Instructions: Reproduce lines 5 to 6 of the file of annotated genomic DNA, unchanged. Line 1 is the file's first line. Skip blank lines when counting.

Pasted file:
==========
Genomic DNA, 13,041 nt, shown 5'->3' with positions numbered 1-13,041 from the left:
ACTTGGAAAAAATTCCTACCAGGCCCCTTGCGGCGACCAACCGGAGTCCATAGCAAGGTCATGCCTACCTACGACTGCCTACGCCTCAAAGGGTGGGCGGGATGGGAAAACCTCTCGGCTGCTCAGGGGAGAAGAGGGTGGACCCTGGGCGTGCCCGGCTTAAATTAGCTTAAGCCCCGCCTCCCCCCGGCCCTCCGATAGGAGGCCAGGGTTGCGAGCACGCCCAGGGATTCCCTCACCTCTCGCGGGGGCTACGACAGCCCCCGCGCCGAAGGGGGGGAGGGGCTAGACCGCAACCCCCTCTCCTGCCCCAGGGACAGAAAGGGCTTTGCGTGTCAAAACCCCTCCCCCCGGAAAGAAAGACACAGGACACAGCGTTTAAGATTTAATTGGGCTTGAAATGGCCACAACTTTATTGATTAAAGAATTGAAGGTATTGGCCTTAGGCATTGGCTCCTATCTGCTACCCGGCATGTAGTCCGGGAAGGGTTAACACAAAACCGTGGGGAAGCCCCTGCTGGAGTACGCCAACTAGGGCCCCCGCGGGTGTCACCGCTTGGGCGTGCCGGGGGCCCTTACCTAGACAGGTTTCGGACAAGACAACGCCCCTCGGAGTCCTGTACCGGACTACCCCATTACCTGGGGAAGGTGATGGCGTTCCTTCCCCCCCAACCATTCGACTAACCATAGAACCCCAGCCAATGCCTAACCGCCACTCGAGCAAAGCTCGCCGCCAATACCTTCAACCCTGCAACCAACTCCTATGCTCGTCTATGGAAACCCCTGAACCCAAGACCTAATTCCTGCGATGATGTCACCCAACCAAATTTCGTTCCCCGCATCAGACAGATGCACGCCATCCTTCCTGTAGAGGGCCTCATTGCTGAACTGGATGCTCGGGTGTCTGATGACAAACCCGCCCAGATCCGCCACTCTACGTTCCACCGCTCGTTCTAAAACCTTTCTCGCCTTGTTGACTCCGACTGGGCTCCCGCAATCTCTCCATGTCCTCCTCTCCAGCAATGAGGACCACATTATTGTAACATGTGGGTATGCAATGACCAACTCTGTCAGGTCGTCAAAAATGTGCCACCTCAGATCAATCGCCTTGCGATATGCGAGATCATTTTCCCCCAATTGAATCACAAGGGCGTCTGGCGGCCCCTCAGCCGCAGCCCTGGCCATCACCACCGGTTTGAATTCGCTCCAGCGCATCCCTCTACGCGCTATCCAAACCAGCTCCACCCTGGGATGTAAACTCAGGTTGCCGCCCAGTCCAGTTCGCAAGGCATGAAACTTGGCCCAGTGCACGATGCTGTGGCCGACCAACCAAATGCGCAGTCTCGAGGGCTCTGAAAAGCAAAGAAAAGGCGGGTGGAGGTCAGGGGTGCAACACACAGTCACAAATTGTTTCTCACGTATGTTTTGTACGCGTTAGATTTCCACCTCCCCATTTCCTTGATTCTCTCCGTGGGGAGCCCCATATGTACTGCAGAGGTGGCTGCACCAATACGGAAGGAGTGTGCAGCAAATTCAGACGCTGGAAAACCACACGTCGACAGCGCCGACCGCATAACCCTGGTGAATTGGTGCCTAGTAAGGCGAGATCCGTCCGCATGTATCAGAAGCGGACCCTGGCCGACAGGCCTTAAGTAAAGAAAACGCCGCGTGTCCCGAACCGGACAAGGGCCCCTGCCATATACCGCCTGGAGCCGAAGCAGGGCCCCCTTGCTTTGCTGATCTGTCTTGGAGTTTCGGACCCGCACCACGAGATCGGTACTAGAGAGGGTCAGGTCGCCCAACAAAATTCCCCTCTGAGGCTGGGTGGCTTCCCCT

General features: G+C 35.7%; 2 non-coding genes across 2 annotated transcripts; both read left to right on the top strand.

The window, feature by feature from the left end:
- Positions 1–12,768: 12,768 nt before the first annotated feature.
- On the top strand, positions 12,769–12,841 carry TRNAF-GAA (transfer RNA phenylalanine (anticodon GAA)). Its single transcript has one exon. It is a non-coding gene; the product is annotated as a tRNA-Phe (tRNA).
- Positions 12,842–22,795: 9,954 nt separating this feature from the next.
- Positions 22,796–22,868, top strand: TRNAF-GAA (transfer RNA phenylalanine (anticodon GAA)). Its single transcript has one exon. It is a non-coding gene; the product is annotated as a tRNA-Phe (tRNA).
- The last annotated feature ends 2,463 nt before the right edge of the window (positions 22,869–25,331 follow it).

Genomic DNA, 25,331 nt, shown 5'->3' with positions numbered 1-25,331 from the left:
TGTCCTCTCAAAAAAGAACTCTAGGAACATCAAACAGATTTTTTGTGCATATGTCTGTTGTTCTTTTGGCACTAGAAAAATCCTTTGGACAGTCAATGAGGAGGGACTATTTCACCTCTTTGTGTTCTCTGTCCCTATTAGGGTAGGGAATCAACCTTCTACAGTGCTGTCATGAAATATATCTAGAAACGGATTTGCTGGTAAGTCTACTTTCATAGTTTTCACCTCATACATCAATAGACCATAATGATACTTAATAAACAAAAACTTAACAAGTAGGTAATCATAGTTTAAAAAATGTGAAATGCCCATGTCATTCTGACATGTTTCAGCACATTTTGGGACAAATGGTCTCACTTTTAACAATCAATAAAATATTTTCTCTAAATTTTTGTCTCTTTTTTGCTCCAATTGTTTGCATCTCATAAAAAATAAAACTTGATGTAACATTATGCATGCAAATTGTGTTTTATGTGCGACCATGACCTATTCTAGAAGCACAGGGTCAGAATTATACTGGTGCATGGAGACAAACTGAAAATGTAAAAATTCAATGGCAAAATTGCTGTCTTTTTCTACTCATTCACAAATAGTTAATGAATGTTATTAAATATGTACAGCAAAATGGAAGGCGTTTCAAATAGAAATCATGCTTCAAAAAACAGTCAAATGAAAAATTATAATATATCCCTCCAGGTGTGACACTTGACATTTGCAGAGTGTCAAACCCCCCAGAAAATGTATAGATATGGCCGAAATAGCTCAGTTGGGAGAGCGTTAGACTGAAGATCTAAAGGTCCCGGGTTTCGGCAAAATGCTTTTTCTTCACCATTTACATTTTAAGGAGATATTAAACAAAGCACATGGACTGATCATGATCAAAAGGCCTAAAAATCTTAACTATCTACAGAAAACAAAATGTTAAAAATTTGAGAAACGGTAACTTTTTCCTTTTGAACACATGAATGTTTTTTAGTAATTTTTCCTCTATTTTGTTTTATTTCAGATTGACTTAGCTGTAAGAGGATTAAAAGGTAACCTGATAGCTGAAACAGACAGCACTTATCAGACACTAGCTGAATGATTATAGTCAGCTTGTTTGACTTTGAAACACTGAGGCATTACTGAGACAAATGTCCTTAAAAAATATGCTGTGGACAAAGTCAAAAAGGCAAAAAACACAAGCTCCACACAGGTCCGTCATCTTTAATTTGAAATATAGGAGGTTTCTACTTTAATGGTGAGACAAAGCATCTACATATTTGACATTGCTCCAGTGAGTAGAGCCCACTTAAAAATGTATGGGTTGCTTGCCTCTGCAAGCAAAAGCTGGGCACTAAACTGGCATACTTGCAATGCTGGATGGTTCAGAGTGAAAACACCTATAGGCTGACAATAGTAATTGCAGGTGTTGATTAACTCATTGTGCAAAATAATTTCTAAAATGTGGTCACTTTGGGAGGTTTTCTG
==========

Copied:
- Positions 1–12,768: 12,768 nt before the first annotated feature.
- On the top strand, positions 12,769–12,841 carry TRNAF-GAA (transfer RNA phenylalanine (anticodon GAA)). Its single transcript has one exon. It is a non-coding gene; the product is annotated as a tRNA-Phe (tRNA).